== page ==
Cotton farmers in Busia County are optimistic after the government injected 66 million shillings into restarting the Mulwanda cotton mill, which collapsed 20 years ago.
Construction is underway at the ginning plant, which is nearly 90 percent complete.
An earlier inspection visit to the factory by the principal secretary of the cooperatives, Ali Noor Ismail, revealed that the ginning factory was viable.
“The PS asked the farmers to write a proposal to revive the plant after its inspection tour,” said Vincent Egesa, chairman of the board of Mulwanda Cotton Ginnery.
Egesa said he drew up a proposal asking for 30 million shillings and forwarded it to the Ministry of Industry, Trade and Cooperatives.
“It was approved after a month, and the award was factored into the 2019/20 fiscal year,” he said.
Egesa said the money was used to buy new cotton ginning machines, which were installed.
“The first phase which cost 30 million Sh is over. The second phase is underway. We got another Sh 36 million grant from the national government. The procurement process is ongoing, ”said Egesa.
The government’s decision to relaunch the ginning plant has excited local farmers, who are already embarking on cotton cultivation, which they abandoned decades ago.
Francis Opailo, a farmer from Apegei village in Teso, said they were determined to grow cotton as a cash crop.
Like other farmers in the area, the 58-year-old man sprays his cotton crop at least three times in four months to kill pests and disease.
On the day of this visit, a group of men were busy watering the vast farm despite the drizzle.
“We need to spray our cotton plantations once a month to kill pests and suppress disease,” Opailo said.
“Farmers were making huge losses which caused us to stop growing cotton, which led to the collapse of our ginning factories about 20 years ago. Farmers did not have the knowledge and skills to grow cotton, ”he said.
According to Opailo, Busia County has good soils for growing high quality cotton.
“In 2019, the government encouraged us to return to cotton cultivation after the introduction of BT cotton, a new early maturing variety that guarantees high yields, is resistant to drought and certain diseases and pests,” said declared Opailo.
BT cotton is a genetically modified organism (GMO) or pest resistant genetically modified cotton variety, which produces an insecticide to control bollworm.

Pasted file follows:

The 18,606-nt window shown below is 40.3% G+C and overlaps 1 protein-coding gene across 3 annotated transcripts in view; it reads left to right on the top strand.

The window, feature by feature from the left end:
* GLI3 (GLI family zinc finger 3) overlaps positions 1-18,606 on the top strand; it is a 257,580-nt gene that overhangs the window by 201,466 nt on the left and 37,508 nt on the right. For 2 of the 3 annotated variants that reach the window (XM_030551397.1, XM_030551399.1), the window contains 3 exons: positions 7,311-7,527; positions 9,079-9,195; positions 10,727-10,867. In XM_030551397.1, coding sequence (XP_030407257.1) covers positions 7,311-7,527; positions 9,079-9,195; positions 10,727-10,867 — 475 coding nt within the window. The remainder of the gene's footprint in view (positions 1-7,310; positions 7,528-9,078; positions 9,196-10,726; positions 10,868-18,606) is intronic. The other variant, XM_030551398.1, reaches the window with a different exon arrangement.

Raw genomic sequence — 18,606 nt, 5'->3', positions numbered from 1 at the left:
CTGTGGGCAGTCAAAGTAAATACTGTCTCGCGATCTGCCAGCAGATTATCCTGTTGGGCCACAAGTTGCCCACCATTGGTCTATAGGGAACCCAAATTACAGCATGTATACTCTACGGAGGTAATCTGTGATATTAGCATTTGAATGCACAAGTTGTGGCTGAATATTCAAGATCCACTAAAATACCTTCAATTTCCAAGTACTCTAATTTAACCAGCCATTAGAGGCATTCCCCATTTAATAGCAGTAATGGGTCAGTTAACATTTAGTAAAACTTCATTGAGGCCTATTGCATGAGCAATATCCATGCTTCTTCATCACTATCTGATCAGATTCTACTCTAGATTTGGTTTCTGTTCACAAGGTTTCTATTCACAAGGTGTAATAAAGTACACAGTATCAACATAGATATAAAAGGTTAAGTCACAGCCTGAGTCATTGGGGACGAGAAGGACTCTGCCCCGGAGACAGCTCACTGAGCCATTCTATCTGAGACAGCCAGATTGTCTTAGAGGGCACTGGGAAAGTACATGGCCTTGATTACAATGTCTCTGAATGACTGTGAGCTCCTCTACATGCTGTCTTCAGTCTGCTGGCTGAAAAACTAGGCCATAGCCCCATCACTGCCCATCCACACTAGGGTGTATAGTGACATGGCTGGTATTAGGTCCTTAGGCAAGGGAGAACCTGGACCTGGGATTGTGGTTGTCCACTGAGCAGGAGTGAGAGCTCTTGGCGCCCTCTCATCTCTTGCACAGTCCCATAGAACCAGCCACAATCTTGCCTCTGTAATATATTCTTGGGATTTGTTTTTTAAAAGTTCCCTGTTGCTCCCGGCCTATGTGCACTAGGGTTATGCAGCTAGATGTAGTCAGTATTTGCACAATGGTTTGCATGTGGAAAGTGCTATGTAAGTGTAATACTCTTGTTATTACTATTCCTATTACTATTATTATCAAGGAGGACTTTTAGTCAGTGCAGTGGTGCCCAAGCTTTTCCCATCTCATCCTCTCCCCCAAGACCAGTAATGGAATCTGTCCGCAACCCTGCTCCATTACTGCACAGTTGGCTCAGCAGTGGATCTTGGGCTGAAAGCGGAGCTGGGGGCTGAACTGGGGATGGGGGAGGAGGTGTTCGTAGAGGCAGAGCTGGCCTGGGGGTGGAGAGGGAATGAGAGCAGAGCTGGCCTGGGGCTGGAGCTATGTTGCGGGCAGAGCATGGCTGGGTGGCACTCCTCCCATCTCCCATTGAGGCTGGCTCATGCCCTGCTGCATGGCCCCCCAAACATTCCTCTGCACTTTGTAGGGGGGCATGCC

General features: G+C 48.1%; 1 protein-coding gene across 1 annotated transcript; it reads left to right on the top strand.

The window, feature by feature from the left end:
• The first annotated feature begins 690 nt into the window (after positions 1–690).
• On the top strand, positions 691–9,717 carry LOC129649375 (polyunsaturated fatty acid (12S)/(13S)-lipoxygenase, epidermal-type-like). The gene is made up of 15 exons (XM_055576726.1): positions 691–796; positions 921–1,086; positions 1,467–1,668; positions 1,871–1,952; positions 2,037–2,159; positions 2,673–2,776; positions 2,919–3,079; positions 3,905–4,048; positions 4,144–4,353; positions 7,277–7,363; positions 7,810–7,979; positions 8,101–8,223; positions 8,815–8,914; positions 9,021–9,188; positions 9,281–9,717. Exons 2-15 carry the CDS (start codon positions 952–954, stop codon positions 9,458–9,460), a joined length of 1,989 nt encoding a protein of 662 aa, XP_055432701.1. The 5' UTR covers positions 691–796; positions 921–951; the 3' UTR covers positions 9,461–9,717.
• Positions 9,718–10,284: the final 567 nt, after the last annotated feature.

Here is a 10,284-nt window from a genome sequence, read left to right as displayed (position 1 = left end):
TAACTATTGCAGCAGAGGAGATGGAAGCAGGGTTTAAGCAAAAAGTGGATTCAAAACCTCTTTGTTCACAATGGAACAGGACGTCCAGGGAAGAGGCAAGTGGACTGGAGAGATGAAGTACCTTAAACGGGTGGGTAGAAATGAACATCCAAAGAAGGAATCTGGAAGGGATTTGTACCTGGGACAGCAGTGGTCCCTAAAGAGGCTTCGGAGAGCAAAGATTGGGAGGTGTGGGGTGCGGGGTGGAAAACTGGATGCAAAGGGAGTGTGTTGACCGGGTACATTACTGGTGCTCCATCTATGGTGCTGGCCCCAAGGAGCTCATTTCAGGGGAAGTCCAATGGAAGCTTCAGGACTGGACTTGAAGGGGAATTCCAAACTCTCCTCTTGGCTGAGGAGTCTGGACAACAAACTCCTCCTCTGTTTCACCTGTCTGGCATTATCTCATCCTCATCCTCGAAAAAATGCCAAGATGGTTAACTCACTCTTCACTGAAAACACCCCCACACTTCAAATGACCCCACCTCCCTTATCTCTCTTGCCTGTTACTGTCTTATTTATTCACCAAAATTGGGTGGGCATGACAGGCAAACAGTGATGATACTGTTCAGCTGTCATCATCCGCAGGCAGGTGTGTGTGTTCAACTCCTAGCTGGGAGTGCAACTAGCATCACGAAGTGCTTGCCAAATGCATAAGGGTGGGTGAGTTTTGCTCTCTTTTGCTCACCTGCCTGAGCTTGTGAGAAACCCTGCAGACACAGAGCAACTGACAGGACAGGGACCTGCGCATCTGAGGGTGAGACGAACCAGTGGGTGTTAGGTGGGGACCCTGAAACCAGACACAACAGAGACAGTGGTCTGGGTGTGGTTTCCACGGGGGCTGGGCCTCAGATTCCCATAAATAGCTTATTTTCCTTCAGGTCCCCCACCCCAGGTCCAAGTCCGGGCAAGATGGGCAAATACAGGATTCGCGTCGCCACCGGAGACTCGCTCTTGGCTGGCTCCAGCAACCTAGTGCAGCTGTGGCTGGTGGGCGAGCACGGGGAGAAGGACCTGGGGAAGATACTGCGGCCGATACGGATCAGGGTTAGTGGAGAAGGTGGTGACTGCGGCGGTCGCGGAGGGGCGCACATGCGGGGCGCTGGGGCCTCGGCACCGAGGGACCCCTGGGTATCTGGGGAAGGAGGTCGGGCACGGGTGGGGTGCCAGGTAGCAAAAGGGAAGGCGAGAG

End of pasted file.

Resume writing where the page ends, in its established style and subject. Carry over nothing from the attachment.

According to Opailo, BT cotton gave high yields during the first phase of its pilot program in 2019. “Yields were better than what the KSL cotton variety would give us.”
Opailo planted BT cotton on an eight-acre demonstration plot and harvested 94 kilograms of cottonseed.
This year, his five-acre plot is under cotton. “I expect a bumper harvest in December,” he said.
Farmers claim that BT cotton is different from the old varieties which produced 15-20 bolls.
“Under good management, BT cotton can produce between 110 and 140 bolls per tree in four months, unlike the older variety which would take six months to mature,” Opailo said.
He said one acre of BT cotton would give a farmer 400-600 kilograms of cottonseed.
“I expect to harvest between 2,250 and 2,500 kilos, with estimated yields of 120,000 Sh, as a kilo is worth 50 Sh,” he said.
Silas Omuyokiti, another BT cotton producer, said the availability of a market for their products encouraged them to work harder.
“We sell our cotton directly from the farm and get paid instantly based on the weight of the product,” he said.
Omuyokiti said in the past, payments were not made quickly despite deliveries from farmers to local factories.
“The late payments have resulted in huge losses for farmers, and some have become insolvent,” he said.
“Cotton is a cash crop that would guarantee a farmer instant wealth. It can be planted three times a year because its ripening period is shorter than that of sugar cane which takes 18 to 24 months on farms. ”
The 59-year-old farmer thinks BT cotton could be a godsend. “This will go a long way in transforming the region’s economy as many farmers embrace this crop.”
Omuyokiti said that part of the reason for the failure of cotton cultivation in the 1980s in Busia was low prices.
“The cost of production was high, but the income was low. This has discouraged many farmers who have abandoned cotton for other crops, including sugar cane, beans, cassava, sorghum, finger millet and maize, ”he said.
Omukoyiti grows cotton on his 10-acre plot in Teso South sub-county.
Nelly Nasimiyu, originally from Funyula sub-county, plants the hybrid cotton variety and claims that it has the same characteristics as BT cotton.
“There is not much difference between the hybrid variety and BT cotton as both take the same time to mature. Yields vary between 90 and 130 capsules per stem, ”she said.
Egesa said the revived mill is served by seven cooperative societies. They include Matayos, Busia, Olima, Bukiri, Bwiri, Namasali and old Bunyala, which have at least 20,000 farmers.
He said they will be required to bring more farmers on board for the project to be sustainable. “We need at least 90,000 farmers.
More cotton could come from Homa Bay County, which is poised to supply at least 800 tonnes of bales per year, according to Egesa.
“Our call is on the government to revive and get the other collapsed gin factories to make cooking oil from cottonseed, animal feed and soap, and let Mulwanda specialize. in textile products, ”he said.
Earlier, Cabinet Secretary for Agriculture Peter Munya said Kenya had joined Sudan, Malawi, South Africa, Ethiopia, Algeria and Eswatini, where BT cotton is grown. in abundance.
In 2018, Kenya produced 10,000 tonnes of bales against a demand of 140,000 tonnes, forcing the country to import additional raw materials from Uganda and Ethiopia.
Data from the Agriculture and Food Authority (AFA) shows that cotton production in Kenya increased by 16%, from 3,015 tonnes in 2019 to 3,495 tonnes last year, despite a 45% drop in production. cultivated area.